Wu Xie is presumed to be the pampered kid of his family. As the only male heir of the current generation, our adorable main lead has led a sheltered life. Even though Wu San Xing has disappeared, his second Uncle Er Bai still acts as the Family Scion protecting the Heir. You will be very impressed with Wang Jin Song’s portrayal of Wu Er Bai. Er Bai is a wealthy businessman, unconcerned with the Mystic Nine Affairs. But that doesn’t stop him from charging into Cox Hendry’s camp when he learns that Wu Xie’s life might be in danger and threatening anyone who tries or even appears to endanger his nephew’s life.

“I can ignore Mystic Nine. But I will never ignore Wu Xie”.

The character Pan Zi, while not being a true member of the family, the audience will appreciate his steadfast loyalty to Wu San Xing and absolute devotion to Wu. Wu San Xing’s sudden disappearance makes things difficult for Pan Zi and their business. Despite that, Pan Zi doesn’t give up on waiting for Wu San Xing or guarding his properties. This loyalty extends to Wu Xie, and Zi stands by him in the most difficult situations.

Wu Xie and Xie Yu Chen have an odd friendship. Both are childhood friends and are tied together by one person – Wu San Xing (who is actually Yu Chen’s real Uncle, Xie Lian Huan). Yu Chen is ruthless when it comes to handling the Xie family affairs, and yet, he is always magnanimous when it comes to helping the people he likes – Wu Xie and Black. While his affections towards Black are obvious, his loyalty towards Wu Xie is equally unwavering.

Romance Between The Main Leads

PingXie

There is a world of difference between the Ping Xie in this show and earlier installments. Compared to prior installments where both Wu Xie and Zhang are getting to know each other, Ultimate Note is more demonstrable of their relationship. It is in the subtle touches, dialogues, or the longing gazes they share. Wu Xie’s panic sets in whenever he loses sight of Zhang while Zhang spends most of his time guarding Wu Xie against all possible dangers. Even when they are warned that being together will ultimately lead to their death, Wu Xie and Zhang cannot be deterred from standing beside each other.

While the first half had Zhang playing the ardent protector, the second half of the storyline switches gears where Wu Xie gets multiple opportunities to act as Zhang’s savior. Their relationship is based on mutual respect and even adoration. Wu Xie works hard to help Zhang recollect his memories, and these efforts will leave you impressed with this friendship. Wu Xie always does his best to mitigate Zhang’s fears and insecurities. They are each other’s biggest strengths and source of support. I felt surprised with Ultimate Note’s honest depiction of their love affair. The show’s producers have made no attempts to disguise their relationship as “Bromance,” with flashbacks of memorable and beautiful montages of their romantic moments. This romance is obvious, over the top, and will move you towards the end.

HeiHua

Words wouldn’t suffice to describe this relationship. Xie Yu Chen and Black are one loud couple. Yu Chen will give you fuzzy feelings because his emotions are always on the surface when it comes to Black. The naked desire and adoration are quite obvious, and although Black retreats quite a bit, he is definitely under the spell. Their flirting involves banter and cursing at each other. They are hilarious and so rambunctious that you’d wish they had more screentime. Liu Yu Ning’s “Black” is as mysterious as in the earlier editions; the only marked difference is his relationship with Liu Yu Han’s “Xie Yu Chen.”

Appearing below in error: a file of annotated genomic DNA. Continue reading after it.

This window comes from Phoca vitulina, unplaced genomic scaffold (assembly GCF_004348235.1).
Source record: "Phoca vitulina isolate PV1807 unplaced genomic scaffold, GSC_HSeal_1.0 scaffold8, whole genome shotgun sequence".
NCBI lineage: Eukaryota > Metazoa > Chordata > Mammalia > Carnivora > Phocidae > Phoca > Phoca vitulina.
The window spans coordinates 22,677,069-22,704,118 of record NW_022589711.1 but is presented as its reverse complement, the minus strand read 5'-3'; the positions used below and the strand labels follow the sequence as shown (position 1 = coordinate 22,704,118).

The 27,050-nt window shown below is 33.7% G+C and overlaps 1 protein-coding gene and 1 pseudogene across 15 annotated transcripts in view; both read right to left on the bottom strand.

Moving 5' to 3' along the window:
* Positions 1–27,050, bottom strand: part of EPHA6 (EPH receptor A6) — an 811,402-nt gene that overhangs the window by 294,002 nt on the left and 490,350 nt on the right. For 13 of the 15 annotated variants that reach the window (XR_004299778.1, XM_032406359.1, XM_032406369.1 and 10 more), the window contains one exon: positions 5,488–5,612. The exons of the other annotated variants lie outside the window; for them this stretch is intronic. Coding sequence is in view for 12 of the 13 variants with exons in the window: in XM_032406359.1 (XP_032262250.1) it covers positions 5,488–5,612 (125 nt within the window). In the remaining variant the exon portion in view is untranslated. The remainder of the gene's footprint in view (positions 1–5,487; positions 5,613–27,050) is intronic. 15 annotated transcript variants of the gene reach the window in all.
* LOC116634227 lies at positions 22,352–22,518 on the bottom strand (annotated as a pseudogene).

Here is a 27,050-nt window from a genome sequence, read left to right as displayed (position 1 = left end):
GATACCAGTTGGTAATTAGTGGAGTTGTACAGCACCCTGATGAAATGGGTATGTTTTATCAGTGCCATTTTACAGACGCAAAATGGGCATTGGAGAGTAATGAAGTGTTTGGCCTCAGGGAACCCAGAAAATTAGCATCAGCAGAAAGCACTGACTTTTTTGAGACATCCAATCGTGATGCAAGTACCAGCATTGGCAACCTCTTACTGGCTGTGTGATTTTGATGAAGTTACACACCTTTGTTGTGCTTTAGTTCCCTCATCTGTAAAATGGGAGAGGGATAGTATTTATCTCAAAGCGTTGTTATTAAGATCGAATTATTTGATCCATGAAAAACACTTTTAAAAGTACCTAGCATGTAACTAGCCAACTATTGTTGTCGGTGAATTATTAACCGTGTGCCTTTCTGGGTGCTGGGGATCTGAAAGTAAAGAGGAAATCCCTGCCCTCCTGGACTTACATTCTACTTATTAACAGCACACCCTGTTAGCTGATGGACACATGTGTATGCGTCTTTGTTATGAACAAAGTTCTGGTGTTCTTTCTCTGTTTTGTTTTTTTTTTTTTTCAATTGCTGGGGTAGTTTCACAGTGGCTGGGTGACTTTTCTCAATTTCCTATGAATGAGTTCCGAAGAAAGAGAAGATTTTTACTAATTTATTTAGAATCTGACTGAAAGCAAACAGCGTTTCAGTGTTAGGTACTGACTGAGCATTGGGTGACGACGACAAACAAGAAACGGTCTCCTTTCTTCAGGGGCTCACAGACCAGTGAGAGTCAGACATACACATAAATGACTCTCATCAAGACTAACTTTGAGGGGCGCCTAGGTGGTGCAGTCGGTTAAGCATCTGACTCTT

They are still protective of each other in the second half, with Yu Chen acting annoyed most of the time. However, you can easily attest that his annoyance is but a mask to hide his affections. Black also has a habit of retreating into his shell whenever Yu Chen makes his emotions more obvious. Both play a game of “cat and mouse” throughout the rest of the show, where Black tries his level best to protect Yu Chen while acting nonchalant towards his flower boy’s subtle declarations of love.

The Tragic Ending and the Everlasting Wait

The show’s tragic ending swept like a disconsolate dirge throughout the fandom, and loyal fans were devastated. Wu Xie’s slight mistake and Black’s attempt to safeguard Yu Chen leads to a major catastrophe. Zhang, Fatty Wang, and Mrs. Huo are reported missing while Yu Chen is left behind to manage the family affairs. Ardent fans of the books have reported that it would take almost a decade before PingXie reconcile. The ambiguous ending has left most of the loyal fans disappointed, and with the main leads missing, I’m wondering how the sequel will handle both romances.

While Yu Chen is more vocal in his attempts to search for Black, the fact remains that as Xie Family head, he is bound by restrictions. On the other hand, Wu Xie seems lost and is devastated by his mistake. He is worried about Fatty Wang, but he is more desperate about losing Zhang.  He decides to move heaven and hell to bring back the man he adores and loves. His attempts fail miserably, and he is forced to choose a difficult path.

Final Impressions

Ultimate Note is the second-best adaptation in this series after “The Lost Tomb Season 2.” While it is inconsistent in pacing and repetitious in some places, the cast and their stellar acting talents will keep you hooked. The screenwriters for this show have done a better job than even the author of the book series. While the show’s success can be majorly attributed to the actors and their chemistry, the myriad relationships in this show are tied neatly into an entertaining package. The audience anticipation for the next sequel is already building, and I’m hoping that the show’s producers manage to procure the same star cast as promised.

Rating: 4 out of 5 stars. [See our Review Guide]

Some more promotional photoshoots from the drama, as we bid farewell to this hugely successful adventure saga for now!

krishnanaidu88

krishnanaidu88

I'm a Researcher by profession, prone to questioning everything. Living in Mumbai, I grew up on a stable diet of monotonous Indian dramas which stretch for a decade or so and I sincerely wanted to elude the boredom. So I escaped into the unknown, which is the world of BL dramas. I love sharing my thoughts about the storyline, characters and analyzing the smallest details possible. When something touches my heart, I want to know what others feel about the subject matter as well. That’s why, I’m here at Psychomilk. Being a writer gives me an outlet to explore my inner emotions and turmoil